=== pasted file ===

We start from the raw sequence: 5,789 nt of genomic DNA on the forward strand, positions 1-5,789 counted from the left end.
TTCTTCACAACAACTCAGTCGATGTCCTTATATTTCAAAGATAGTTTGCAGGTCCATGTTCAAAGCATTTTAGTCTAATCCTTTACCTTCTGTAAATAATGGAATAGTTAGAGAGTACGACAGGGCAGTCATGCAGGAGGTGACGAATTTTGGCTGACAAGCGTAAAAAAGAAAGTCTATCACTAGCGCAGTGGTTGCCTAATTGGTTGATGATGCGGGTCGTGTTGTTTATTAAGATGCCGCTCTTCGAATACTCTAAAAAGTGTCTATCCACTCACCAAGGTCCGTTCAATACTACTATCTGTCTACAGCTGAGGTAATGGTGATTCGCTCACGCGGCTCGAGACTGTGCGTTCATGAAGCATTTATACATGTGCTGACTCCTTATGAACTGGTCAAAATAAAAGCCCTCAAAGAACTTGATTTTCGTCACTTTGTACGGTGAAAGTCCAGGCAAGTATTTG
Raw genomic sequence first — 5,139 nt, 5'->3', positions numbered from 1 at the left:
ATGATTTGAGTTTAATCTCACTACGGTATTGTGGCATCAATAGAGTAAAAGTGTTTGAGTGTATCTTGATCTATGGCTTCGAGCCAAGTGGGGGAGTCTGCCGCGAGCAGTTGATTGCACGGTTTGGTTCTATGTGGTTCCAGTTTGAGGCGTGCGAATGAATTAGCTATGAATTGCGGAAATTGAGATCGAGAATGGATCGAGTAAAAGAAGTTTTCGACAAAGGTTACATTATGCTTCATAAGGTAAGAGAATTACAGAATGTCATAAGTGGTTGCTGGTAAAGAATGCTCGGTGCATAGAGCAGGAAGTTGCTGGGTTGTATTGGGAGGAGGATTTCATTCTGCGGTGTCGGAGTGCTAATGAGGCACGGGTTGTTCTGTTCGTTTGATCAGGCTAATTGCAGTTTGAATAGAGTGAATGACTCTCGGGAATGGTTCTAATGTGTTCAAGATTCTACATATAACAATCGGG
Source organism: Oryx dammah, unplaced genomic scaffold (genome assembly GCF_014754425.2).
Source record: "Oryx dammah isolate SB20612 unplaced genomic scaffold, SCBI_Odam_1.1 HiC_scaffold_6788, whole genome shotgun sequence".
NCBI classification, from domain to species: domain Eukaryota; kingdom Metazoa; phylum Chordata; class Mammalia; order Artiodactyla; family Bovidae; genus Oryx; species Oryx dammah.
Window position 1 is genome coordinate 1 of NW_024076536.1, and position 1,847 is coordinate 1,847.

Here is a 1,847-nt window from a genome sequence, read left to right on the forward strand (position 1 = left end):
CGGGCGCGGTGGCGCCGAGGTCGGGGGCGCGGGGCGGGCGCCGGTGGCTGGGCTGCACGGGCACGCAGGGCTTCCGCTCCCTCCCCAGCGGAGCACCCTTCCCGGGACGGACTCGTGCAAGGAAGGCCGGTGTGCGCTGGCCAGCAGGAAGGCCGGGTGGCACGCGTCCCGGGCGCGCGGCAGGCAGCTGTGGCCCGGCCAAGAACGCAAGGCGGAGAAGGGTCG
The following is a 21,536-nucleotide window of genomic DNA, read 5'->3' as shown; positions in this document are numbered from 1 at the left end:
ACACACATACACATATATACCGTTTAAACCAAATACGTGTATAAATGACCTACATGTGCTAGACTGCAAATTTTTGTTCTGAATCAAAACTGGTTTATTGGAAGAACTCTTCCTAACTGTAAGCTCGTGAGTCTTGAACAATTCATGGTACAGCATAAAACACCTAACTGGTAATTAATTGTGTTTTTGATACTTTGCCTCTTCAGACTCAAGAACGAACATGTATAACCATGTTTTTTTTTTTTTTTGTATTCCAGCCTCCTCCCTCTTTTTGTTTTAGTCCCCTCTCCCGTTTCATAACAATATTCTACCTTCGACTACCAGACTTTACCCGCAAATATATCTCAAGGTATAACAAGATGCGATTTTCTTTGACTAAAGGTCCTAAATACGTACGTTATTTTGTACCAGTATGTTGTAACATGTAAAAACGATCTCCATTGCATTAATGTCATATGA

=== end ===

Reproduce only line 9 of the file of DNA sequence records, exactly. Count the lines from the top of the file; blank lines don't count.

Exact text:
Here is a 1,847-nt window from a genome sequence, read left to right on the forward strand (position 1 = left end):